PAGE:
The parking lot. For employees and visitors to your business, it is an appreciated convenience. But slippery conditions, uneven surfaces and poor lighting can make parking lots and garages hazardous. A well-maintained and properly lit parking area can help keep people safe from potential injuries while also helping to deter crime.

Slips, trips and falls can result in serious injuries to visitors and the potential for lawsuits. Slips, trips, and falls have a significant impact on the workplace as well, resulting in injured employees, missed time from work, and business interruptions if critical employees are involved. These types of injuries to employees have continued an upward trend since 2011.1 Crime can also be an issue, with more than one in 10 property crimes occurring in parking lots or garages.2

“It’s important to know the particular risks of your area and take appropriate precautions to address facilities maintenance, seasonal weather hazards, past incidents, and non-routine work hours, such as early mornings or late evenings,” says Reese Cann, a Travelers Risk Control safety professional.

In cooler climates, surfaces may need to be treated for ice and snow to reduce the risk of slips, trips and falls. In areas prone to crime, consider having security personnel in place to protect visitors and employees as well as their vehicles while left unattended. Employers can also promote safety awareness to encourage employees to be alert for vehicle motion or others in close proximity, as well as to avoid distractions such as a cell phone when walking to and from the office.

If you are an employer or property manager, here are some tips to help keep employees and visitors safe in parking lots:

  1. Keep walking surfaces free of tripping hazards. Trips due to parking curbs are a frequent cause of injury. Make sure walkways, paths, and other walking surfaces are clear of holes, poles, rocks, or debris that could contribute to a slip and fall. Curbs and sidewalk joints should be even. Sidewalk ends, curbs, and level changes should be visually conspicuous, such as marking with yellow safety paint.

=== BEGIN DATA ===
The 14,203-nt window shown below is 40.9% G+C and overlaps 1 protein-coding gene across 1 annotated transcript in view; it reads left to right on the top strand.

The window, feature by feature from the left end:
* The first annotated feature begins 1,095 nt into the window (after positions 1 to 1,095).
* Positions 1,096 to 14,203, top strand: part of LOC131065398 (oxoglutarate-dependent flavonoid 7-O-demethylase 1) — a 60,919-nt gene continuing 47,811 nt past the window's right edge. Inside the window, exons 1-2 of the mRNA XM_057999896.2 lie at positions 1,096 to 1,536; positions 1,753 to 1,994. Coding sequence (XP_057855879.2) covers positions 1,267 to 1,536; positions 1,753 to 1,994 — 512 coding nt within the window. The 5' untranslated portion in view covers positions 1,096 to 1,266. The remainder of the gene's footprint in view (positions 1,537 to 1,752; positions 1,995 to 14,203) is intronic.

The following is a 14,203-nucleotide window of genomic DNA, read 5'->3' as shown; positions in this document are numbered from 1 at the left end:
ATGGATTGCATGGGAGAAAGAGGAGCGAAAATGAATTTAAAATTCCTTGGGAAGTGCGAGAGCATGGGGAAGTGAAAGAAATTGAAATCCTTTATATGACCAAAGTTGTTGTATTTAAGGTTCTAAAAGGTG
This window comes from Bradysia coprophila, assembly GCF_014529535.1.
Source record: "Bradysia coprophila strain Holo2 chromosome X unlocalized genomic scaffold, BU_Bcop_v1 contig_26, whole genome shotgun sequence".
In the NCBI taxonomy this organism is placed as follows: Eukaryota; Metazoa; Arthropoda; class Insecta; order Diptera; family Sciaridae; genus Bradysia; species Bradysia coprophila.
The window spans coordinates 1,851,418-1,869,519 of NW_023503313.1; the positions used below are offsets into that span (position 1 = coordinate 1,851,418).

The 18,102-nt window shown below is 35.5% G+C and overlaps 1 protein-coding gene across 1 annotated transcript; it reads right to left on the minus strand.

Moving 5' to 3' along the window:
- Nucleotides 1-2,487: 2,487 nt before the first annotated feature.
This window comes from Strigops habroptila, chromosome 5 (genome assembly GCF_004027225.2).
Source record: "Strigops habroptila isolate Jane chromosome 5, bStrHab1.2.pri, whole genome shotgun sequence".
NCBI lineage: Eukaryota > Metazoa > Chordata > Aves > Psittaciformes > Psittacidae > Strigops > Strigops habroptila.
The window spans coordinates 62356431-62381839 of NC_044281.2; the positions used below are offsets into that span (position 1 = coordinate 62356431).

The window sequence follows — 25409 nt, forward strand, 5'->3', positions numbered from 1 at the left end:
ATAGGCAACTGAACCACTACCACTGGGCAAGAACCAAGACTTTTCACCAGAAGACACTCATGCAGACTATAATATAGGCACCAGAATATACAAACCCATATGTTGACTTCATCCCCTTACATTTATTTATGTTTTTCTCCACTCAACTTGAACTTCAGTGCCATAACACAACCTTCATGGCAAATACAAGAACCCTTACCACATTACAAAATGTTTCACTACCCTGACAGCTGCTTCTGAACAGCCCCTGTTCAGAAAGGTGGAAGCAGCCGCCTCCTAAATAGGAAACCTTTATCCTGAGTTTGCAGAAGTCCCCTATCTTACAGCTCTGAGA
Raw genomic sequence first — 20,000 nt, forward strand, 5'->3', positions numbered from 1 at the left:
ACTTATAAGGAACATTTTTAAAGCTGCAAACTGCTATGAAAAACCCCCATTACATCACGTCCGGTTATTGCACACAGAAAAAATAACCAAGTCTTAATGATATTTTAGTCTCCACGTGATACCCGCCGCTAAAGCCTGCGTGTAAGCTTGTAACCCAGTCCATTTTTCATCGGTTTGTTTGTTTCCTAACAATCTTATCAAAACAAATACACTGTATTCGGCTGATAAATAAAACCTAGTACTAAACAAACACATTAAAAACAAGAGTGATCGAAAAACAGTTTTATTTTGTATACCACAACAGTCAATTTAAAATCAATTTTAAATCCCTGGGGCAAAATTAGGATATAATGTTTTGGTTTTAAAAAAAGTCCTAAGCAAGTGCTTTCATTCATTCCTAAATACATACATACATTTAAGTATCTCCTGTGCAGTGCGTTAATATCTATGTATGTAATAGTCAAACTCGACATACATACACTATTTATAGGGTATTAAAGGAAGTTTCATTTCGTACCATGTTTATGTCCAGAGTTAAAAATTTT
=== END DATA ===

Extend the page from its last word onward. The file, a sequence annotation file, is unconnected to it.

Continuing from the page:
2. Install and maintain handrails. Handrails or guardrails should be present at level changes and for stairs and ramps. Make sure they are stable, securely fastened and at the appropriate height to be useful for pedestrians. Highlighting the edge of each step can provide a cue to a change in elevation.
  3. Maintain proper drainage. Standing water or ice can lead to slips, trips, and falls. Make sure that water drains away from pedestrian areas, that storm drains are properly cleaned out, and that there is no standing water in parking lots and walkways. Drain grates should contrast with the parking surface area.
  4. Install clear signage. Clearly mark entrances, exits, pedestrian crosswalks, and parking areas. Landscaping and signs should not block driver visibility. If you have a shuttle bus, make sure pickup and drop-off areas are clearly marked.
  5. Maintain premises security. Make sure vehicles are parked in well-lit areas. Exterior lighting should be adequate for nighttime use. Access to the parking area should be secure. Security controls may include patrols by law enforcement or a paid service, access control technology, and escorts.
  6. Create a regular maintenance program. This can help quickly identify potentially dangerous conditions, such as potholes, cracks, and depressions, before they become a safety issue. A preventive schedule for light bulb replacement can help keep areas consistently well-lit. Immediately replace bulbs that burn out before their scheduled replacement time. Budget for periodic repaving and other necessary repairs to keep the parking area in a safe condition.

Enable employees to report conditions in the parking lot that feel unsafe or dangerous to management. Responding quickly and appropriately to reports of unsafe conditions can help keep the parking lot safe for employees and visitors, and can help keep your business running smoothly.

1 National Safety Council Injury Facts, 2017




Views expressed here do not constitute legal advice. The information contained herein is for general guidance of matters only and not to provide legal advice. Discussion of insurance policy language is descriptive only. Every policy has a different policy language. Coverage afforded under any insurance policy issued is subject to individual policy terms and conditions. Please refer to your policy for the actual language.